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Introduction to Psychology - Chapter 6 Study Guide (Test #2)
Terms in this set (42)
a group of related mental processes that are involved in acquiring, storing, and retrieving information and enables you to retain information over time
transforming information into a form that can be entered into and retained by the memory system
retaining information in memory so that it can be used at a later time
-recovering information stored in memory so that we are consciously aware of it
-refers to the process of accessing and retrieving stored information in long-term memory
What does encoding, storing, and retrieving have to do with memory?
Rather than being a single process, memory involves
three fundamental processes
: encoding, storage, and retrieval
The stage model is based on what idea?
from one memory stage to another
What are the stages of memory in order?
1. sensory memory
2. short-term (working) memory
3. long-term memory
Define short term memory.
temporarily holds all the information you are currently thinking about or consciously aware of
Define sensory memory.
the stage of memory that registers information from the environment and holds it for a very brief period of time
Define long-term memory.
the stage of memory that represents the long-term storage of information, potentially for a lifetime
Describe sensory memory.
-Very briefly stores sensory impressions so that they overlap slightly with one another
-Used to perceive the world as continuous, rather than as a series of disconnected visual images or disjointed sounds
What are the types of sensory memory?
Define visual sensory memory.
sometimes referred to as
because it is the brief memory of an image, or icon
What is the duration of visual sensory memory?
approximately ¼ to ½ a second
Define auditory sensory memory.
sometimes referred to as
, meaning a brief memory that is like an echo
What is the duration of auditory sensory memory?
lasts up to 3 or 4 seconds
Describe short-term memory.
-also known as the
-new information is transferred from sensory memory
-old information is retrieved from long-term memory
-limited capacity for information
What is the function of short-term memory?
provides temporary storage for information transferred from sensory and long-term memory
What is the duration of short-term memory?
about 20 seconds
How can information from short-term memory be retained longer?
-mental or verbal repetition of information
How can you increase the CAPACITY of short-term memory?
can be increased by chunking (use maintenance rehearsal to encode)
In short-term memory, why may information be lost?
due to decay or interference from new or competing information
Describe long-term memory.
-information that has been encoded in short-term memory is stored
What is the duration of long-term memory?
more than 20-seconds; potentially permanent
What can you do if maintenance rehearsal is not effective when encoding long-term memories?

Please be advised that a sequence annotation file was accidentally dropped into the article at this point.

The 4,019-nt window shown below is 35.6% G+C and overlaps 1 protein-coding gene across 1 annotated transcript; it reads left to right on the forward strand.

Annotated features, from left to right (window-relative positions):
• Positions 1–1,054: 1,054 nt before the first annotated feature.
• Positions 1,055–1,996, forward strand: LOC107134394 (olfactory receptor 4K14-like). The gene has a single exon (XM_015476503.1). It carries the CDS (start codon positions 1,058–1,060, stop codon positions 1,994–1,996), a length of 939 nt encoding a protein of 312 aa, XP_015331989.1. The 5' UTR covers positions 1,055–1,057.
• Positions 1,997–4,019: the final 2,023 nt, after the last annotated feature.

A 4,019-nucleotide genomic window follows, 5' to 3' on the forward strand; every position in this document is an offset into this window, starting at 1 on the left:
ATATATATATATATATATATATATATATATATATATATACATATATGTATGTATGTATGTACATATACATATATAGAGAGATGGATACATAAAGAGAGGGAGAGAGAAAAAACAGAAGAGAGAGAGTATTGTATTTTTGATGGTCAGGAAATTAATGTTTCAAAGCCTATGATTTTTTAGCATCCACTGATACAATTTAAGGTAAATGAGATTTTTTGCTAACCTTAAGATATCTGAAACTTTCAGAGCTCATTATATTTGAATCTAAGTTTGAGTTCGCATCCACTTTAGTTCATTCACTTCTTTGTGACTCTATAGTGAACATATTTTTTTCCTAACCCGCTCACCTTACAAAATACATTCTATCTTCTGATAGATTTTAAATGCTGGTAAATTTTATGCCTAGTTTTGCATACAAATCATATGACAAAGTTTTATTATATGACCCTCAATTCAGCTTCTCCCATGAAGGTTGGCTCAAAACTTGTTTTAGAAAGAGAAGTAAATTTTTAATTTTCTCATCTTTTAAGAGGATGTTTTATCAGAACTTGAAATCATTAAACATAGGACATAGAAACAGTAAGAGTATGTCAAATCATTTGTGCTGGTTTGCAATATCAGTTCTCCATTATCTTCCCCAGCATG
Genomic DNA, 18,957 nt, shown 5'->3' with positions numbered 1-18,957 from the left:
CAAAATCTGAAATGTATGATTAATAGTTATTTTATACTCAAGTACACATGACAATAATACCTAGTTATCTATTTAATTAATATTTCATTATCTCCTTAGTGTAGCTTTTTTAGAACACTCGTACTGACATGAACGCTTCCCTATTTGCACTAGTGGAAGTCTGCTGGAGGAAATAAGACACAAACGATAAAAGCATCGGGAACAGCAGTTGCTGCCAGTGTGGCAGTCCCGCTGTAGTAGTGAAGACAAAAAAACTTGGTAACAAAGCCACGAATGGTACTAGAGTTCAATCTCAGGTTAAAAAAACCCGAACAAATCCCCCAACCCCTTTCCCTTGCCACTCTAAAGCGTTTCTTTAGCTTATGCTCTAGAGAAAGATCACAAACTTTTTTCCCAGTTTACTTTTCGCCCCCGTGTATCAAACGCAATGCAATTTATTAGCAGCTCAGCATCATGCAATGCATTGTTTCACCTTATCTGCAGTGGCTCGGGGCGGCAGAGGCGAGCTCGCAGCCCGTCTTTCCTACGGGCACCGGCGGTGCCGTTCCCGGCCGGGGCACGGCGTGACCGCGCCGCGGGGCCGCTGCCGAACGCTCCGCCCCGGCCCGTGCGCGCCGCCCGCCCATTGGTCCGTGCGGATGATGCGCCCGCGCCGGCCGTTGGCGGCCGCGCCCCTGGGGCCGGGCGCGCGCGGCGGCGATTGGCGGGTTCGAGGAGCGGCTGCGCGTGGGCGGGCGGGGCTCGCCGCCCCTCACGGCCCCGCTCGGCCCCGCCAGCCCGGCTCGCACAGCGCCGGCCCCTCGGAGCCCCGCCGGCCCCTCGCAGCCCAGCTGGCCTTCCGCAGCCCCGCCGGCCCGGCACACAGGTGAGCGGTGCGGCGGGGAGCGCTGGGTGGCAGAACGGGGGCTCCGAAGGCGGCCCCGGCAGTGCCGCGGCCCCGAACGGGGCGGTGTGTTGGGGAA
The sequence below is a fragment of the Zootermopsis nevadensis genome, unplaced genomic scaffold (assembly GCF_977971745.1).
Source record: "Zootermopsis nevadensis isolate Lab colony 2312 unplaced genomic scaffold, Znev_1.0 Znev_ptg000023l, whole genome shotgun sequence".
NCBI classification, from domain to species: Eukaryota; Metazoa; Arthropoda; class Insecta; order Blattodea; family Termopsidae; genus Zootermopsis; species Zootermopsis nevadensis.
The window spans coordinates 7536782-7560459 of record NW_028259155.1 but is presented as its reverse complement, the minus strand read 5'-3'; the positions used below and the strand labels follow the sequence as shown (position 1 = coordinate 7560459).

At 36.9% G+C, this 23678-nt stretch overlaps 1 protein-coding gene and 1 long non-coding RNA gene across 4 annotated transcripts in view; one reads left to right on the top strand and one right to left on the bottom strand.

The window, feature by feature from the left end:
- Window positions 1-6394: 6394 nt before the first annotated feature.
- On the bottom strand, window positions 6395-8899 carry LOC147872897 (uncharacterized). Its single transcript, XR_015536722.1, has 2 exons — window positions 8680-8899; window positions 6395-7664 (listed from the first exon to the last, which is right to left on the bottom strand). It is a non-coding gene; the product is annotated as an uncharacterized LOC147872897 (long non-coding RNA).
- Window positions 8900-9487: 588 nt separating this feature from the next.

may be more effective
Describe elaborative rehearsal.
-Encodes information into a form that can be retrieved later
-Focuses on the meaning of information to help encode and transfer it to long-term memory
-Relates the information to other information you already know
What are the types of long-term memory?
Define procedural memory.
-refers to the long-term memory of how to perform different skills, operations, and actions
-sometimes known as
Define episodic memory.
-refers to long-term memory of specific events or episodes, including the time and place
-related: autobiographical memory or personal life history
Define semantic memory.
general knowledge of facts, names, definitions, concepts
Define explicit memory.
-information or knowledge that can be
-also called declarative memory
Define implicit memory.
-information or knowledge that affects behavior or task performance but
cannot be consciously recollected
-also called non-declarative memory
What is the difference between explicit and implicit memory.
-memory with awareness
-can consciously recollect
-memory without awareness
-cannot be consciously recollected
inability to retrieve previously available information
Define retrieval cue.
clue, prompt, or hint that can help trigger recall of a stored memory
Describe Alzheimer's disease.
-destroys neurons in the brain
-gradually impairs memory, thinking, language, and other cognitive functions
-eventually results in complete inability to care for oneself
-most common form of dementia
-cause still unknown
-Alzheimer brains develop two abnormal structures: beta-amyloid plaques and neurofibrillary tangles
memory involving the
sequence of events
, but not the events themselves
aspects of memories
medial temporal lobe
encodes and transfers
new explicit memories to long-term memory
encodes and transfers new explicit memories to long-term memory
; muscle memory
Which two areas of the brain have similar functions? What function do they share?
Medial temporal lobe & hippocampus
-encode and transfer new explicit memories to long-term memory
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